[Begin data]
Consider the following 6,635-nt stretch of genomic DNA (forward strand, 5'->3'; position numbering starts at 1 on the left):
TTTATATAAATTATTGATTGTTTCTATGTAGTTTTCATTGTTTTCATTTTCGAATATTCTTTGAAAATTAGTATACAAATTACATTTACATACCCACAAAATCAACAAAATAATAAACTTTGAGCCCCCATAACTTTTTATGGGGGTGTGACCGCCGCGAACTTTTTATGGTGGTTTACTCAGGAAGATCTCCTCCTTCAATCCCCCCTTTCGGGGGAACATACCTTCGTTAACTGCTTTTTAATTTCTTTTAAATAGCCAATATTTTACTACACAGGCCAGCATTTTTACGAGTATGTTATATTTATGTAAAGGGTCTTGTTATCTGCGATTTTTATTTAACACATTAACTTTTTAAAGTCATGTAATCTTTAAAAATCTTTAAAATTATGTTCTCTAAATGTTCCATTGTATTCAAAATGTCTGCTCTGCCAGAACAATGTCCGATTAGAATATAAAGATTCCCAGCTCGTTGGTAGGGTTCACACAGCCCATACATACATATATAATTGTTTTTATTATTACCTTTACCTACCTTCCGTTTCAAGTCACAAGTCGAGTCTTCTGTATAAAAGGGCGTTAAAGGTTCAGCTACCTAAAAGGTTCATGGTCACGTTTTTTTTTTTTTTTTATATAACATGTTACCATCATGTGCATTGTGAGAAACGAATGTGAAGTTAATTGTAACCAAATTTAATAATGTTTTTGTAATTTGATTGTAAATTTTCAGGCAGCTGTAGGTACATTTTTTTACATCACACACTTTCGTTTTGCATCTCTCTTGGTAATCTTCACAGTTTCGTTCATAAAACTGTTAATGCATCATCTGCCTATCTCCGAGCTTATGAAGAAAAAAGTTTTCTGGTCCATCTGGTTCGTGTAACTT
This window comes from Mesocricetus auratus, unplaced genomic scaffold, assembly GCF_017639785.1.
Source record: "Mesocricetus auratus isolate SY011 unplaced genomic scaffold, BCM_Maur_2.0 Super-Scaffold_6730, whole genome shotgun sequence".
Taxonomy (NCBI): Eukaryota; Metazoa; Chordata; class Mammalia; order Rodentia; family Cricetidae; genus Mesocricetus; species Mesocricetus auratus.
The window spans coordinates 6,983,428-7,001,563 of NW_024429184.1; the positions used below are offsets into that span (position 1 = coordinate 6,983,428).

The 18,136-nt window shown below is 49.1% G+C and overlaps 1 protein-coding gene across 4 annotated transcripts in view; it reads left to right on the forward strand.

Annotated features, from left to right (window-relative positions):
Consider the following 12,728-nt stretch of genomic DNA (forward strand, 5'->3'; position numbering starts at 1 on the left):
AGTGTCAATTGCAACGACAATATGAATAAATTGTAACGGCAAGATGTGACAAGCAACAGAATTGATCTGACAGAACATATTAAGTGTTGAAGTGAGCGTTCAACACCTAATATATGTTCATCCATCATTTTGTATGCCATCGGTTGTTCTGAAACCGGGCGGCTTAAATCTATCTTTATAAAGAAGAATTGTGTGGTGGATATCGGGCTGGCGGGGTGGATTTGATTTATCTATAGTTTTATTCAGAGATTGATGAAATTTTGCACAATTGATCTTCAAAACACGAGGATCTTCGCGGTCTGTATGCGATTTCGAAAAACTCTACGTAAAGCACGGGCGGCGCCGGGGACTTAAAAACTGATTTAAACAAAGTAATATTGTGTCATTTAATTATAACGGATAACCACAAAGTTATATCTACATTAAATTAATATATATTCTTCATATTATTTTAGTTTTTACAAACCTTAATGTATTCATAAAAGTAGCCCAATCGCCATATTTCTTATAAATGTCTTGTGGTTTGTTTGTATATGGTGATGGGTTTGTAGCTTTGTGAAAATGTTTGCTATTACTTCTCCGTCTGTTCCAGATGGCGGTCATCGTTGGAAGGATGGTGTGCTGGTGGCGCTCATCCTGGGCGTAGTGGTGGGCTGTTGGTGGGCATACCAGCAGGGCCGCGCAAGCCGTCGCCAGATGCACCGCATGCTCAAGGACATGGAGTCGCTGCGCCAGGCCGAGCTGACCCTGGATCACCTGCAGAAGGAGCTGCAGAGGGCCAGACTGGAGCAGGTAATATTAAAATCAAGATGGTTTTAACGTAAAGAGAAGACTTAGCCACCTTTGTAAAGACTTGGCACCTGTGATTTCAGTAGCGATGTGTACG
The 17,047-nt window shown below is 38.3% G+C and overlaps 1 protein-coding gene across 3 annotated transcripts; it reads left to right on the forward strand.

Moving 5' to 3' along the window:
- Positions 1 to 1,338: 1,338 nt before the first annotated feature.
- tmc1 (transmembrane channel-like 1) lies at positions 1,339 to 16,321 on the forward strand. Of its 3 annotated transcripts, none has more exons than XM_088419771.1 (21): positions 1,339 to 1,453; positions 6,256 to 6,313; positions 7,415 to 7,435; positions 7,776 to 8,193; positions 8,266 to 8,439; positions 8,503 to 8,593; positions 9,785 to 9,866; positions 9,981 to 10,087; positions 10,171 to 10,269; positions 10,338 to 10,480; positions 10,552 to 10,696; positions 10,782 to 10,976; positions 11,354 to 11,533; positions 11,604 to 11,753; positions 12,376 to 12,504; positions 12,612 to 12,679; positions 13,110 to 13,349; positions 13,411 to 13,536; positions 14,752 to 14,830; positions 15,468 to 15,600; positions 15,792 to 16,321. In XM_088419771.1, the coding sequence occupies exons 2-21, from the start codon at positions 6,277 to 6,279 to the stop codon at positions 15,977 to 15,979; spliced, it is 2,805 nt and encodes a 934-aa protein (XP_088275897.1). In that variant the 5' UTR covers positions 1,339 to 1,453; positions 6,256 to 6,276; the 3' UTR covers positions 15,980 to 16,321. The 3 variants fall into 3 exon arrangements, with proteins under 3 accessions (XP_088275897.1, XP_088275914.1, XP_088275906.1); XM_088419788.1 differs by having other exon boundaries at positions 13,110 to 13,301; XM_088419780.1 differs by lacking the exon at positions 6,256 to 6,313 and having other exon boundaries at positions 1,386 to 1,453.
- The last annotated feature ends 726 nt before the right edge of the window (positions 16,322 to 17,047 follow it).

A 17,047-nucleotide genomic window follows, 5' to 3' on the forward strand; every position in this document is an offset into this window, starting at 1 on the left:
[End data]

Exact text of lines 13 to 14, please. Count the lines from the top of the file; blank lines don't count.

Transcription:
- Positions 1 to 1,338: 1,338 nt before the first annotated feature.
- tmc1 (transmembrane channel-like 1) lies at positions 1,339 to 16,321 on the forward strand. Of its 3 annotated transcripts, none has more exons than XM_088419771.1 (21): positions 1,339 to 1,453; positions 6,256 to 6,313; positions 7,415 to 7,435; positions 7,776 to 8,193; positions 8,266 to 8,439; positions 8,503 to 8,593; positions 9,785 to 9,866; positions 9,981 to 10,087; positions 10,171 to 10,269; positions 10,338 to 10,480; positions 10,552 to 10,696; positions 10,782 to 10,976; positions 11,354 to 11,533; positions 11,604 to 11,753; positions 12,376 to 12,504; positions 12,612 to 12,679; positions 13,110 to 13,349; positions 13,411 to 13,536; positions 14,752 to 14,830; positions 15,468 to 15,600; positions 15,792 to 16,321. In XM_088419771.1, the coding sequence occupies exons 2-21, from the start codon at positions 6,277 to 6,279 to the stop codon at positions 15,977 to 15,979; spliced, it is 2,805 nt and encodes a 934-aa protein (XP_088275897.1). In that variant the 5' UTR covers positions 1,339 to 1,453; positions 6,256 to 6,276; the 3' UTR covers positions 15,980 to 16,321. The 3 variants fall into 3 exon arrangements, with proteins under 3 accessions (XP_088275897.1, XP_088275914.1, XP_088275906.1); XM_088419788.1 differs by having other exon boundaries at positions 13,110 to 13,301; XM_088419780.1 differs by lacking the exon at positions 6,256 to 6,313 and having other exon boundaries at positions 1,386 to 1,453.